What’s the future of Alberta’s real estate market?
There have been numerous predictions about when and if Canada’s real estate market will crash
by Max Fawcett
For years, it seems, there’s been talk of an imminent correction – or an outright crash – in the Canadian real estate market. And yet, for all the talk and all of the moves made by the federal government to make home ownership more expensive, home prices in almost every major Canadian market continue to march upwards (much to everyone’s relief except, perhaps, former MP and noted housing bear Garth Turner). That’s been particularly true in Alberta, where home prices appreciated nearly nine per cent on a year-over-year basis in Calgary and 3.8 per cent in Edmonton in the month of August.
But are the negative predictions wrong, or just early? The Economist pointed out (again) in a recent piece that Canada’s housing market is the most overpriced in the world outside of Hong Kong. And it’s not like the macroeconomic picture going forward is particularly favourable to housing, with the bond market already telegraphing that a strengthening global economy will mean higher debt financing costs – and higher mortgage payments – in the near future. Meanwhile, Finance Minister Jim Flaherty has already scrapped zero-down mortgages, reduced the maximum amortization period on a mortgage and limited government-insured mortgages (through CMHC) to homes priced at $1 million or less. It stands to reason that if these changes don’t produce the outcome he wants – a cooling of the housing market – he will do even more in order to achieve it.
And so, we ask: Is Alberta on the verge of a real estate correction?
Alberta has a robust economy, strong job growth and positive in-migration, the macroeconomic holy trinity for those in the real estate industry. Unfortunately, none of that will matter once mortgage rates rise from the historically low levels they’ve been at for the last few years. Indeed, that reversal has already begun, with the posted five-year fixed rates at most major financial institutions rising by more than 30 per cent over the summer alone. If it continues, it could cause some real carnage in Alberta’s real estate market. For example, let’s imagine that you were one of the lucky folks who snagged a five-year fixed mortgage at 2.9 per cent earlier this year before Jim Flaherty ruined the party. Good for you – for now, anyways. But what happens if you have to refinance five years from now at, say, 6.9 per cent? You’re looking at a 50 per cent increase in your monthly payments to the bank. And if inflation takes off a bit, bond yields rise and the best you can do is 9.9 per cent? Your monthly payment doubles. Worse still, it’s not like the average Albertan family has much room on their balance sheet to accommodate those kinds of increases. According to a report that came out in August, Albertans were adding to their pile of non-mortgage debt (which already averaged $36,150) at the fastest rate in the country. Gulp.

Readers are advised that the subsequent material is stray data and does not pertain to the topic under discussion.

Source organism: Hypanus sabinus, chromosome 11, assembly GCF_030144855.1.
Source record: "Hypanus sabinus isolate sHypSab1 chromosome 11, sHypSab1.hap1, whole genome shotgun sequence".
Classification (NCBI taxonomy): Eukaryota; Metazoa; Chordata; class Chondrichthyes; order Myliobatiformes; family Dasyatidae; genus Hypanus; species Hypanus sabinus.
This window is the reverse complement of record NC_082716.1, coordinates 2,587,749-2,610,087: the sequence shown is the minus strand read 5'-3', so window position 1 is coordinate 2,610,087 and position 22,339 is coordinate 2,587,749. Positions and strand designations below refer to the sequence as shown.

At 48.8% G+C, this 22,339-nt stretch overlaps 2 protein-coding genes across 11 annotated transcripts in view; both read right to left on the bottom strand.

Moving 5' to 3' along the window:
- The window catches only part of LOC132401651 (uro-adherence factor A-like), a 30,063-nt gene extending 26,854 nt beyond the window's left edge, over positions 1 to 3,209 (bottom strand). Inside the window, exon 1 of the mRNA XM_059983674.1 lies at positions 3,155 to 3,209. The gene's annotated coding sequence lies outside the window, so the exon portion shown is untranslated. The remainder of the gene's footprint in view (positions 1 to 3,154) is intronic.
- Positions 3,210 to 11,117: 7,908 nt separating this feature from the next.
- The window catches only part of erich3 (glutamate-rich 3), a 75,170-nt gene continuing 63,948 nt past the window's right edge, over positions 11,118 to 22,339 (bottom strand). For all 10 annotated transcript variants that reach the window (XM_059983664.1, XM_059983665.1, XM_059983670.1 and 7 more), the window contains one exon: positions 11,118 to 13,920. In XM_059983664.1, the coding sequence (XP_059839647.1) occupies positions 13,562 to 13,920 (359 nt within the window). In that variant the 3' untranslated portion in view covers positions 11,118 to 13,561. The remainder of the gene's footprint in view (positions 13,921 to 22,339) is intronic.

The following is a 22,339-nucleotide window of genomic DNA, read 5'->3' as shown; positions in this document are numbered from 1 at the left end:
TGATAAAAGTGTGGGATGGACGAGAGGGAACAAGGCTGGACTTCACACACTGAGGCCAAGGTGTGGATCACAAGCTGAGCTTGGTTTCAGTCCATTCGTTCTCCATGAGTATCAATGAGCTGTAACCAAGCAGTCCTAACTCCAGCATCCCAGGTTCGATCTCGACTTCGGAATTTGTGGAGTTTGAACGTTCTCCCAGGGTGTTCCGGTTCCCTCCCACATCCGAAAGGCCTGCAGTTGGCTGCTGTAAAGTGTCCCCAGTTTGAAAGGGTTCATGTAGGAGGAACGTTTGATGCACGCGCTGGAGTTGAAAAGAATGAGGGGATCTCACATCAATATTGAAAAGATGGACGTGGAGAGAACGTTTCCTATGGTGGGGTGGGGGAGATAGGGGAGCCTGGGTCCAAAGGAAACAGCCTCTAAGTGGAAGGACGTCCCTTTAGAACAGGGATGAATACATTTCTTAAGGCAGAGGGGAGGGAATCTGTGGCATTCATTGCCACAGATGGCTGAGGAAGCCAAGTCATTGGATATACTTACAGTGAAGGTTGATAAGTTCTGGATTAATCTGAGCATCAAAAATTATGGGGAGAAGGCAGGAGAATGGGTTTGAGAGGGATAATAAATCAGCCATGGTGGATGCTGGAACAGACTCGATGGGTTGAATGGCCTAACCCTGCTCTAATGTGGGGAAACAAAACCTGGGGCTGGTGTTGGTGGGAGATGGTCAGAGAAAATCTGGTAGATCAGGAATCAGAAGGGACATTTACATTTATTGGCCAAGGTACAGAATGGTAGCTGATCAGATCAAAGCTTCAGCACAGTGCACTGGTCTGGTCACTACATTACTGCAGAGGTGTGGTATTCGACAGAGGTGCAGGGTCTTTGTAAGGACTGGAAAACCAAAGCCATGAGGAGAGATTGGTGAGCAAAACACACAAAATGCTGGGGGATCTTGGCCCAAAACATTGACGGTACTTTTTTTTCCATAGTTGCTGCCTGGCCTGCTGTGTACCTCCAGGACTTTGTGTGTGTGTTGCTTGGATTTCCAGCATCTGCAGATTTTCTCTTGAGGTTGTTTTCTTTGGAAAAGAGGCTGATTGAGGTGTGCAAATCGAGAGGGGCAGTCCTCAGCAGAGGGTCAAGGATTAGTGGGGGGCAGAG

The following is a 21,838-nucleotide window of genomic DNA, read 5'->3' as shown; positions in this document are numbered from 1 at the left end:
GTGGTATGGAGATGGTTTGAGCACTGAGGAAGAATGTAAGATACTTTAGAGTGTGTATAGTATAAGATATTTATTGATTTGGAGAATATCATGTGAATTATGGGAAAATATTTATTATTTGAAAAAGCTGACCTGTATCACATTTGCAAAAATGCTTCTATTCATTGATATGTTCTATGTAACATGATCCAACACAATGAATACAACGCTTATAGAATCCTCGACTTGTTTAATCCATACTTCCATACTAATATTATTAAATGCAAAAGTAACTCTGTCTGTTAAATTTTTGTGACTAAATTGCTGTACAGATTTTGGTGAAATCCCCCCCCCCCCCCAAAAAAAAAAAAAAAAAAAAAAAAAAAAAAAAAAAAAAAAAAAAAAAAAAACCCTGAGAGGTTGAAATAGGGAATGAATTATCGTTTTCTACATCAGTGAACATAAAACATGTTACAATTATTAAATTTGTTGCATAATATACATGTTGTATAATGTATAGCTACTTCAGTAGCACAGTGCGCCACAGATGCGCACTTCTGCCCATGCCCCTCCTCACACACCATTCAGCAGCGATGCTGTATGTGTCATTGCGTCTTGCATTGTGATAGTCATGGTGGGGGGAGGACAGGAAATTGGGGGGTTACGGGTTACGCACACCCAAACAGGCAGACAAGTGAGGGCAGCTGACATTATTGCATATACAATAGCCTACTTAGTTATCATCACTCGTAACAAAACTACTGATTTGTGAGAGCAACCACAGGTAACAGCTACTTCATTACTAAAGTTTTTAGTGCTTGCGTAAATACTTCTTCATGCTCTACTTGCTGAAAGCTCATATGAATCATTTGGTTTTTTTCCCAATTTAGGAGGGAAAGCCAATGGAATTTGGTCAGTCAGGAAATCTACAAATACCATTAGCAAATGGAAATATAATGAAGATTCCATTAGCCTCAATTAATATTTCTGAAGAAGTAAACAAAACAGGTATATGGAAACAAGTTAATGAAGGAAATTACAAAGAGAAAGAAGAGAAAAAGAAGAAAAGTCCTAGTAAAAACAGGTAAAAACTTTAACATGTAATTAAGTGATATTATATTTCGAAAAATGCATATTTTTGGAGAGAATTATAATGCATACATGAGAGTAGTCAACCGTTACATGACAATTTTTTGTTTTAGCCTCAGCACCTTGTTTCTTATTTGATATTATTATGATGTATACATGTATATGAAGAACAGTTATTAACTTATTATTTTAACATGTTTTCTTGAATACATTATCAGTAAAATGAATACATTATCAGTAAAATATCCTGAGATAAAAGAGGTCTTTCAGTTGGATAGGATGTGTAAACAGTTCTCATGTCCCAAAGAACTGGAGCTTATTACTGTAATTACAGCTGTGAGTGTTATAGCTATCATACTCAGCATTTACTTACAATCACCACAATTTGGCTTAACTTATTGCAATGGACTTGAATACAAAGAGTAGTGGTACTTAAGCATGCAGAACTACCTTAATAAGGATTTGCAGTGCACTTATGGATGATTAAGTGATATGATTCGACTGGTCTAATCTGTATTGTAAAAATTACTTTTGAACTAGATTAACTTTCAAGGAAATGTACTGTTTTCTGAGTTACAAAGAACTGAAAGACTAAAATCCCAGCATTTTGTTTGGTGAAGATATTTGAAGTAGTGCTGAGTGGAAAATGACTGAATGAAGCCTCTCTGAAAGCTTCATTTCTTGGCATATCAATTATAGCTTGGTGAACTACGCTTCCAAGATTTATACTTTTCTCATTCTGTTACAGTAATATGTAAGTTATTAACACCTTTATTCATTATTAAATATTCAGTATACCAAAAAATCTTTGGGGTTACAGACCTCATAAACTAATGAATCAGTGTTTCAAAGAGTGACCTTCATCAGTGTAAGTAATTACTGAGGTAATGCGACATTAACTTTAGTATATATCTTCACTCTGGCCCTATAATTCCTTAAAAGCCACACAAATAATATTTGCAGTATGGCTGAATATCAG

Rates, schmates. Yes, it’s entirely possible – probable, even – that mortgage rates are on the rise. But so what? Unlike other parts of the country (ahem, Vancouver) where the ratio of median income to the average home price has blown past mere unaffordability to become downright comical, Albertans can easily afford to pay for the homes they live in. To wit: Edmonton and Calgary have the lowest readings on RBC’s Housing Affordability Measure, with the housing costs of an average bungalow eating up just 30.4 per cent and 38.7 per cent of a typical household’s pre-tax income, respectively. That’s partially a function of the province’s strong economy, but it’s also a reflection of the fact that while home prices have continued to race well past their pre-recession highs in other parts of the country, they’ve remained below those levels here in Alberta. Oh, and about that economy? It’s projected to grow by 3.6 per cent in 2014, and the longer-term future looks just as promising. That’s wealth that will flow into the pockets of Albertan homeowners, and attract people from other parts of the country to move here in search of their share. That’s good news for Albertan homeowners – and for the value of their homes.
The Results Are In
Last month in this space we asked you whether or not growing municipal debt in Alberta is a concern. | Here’s what you said: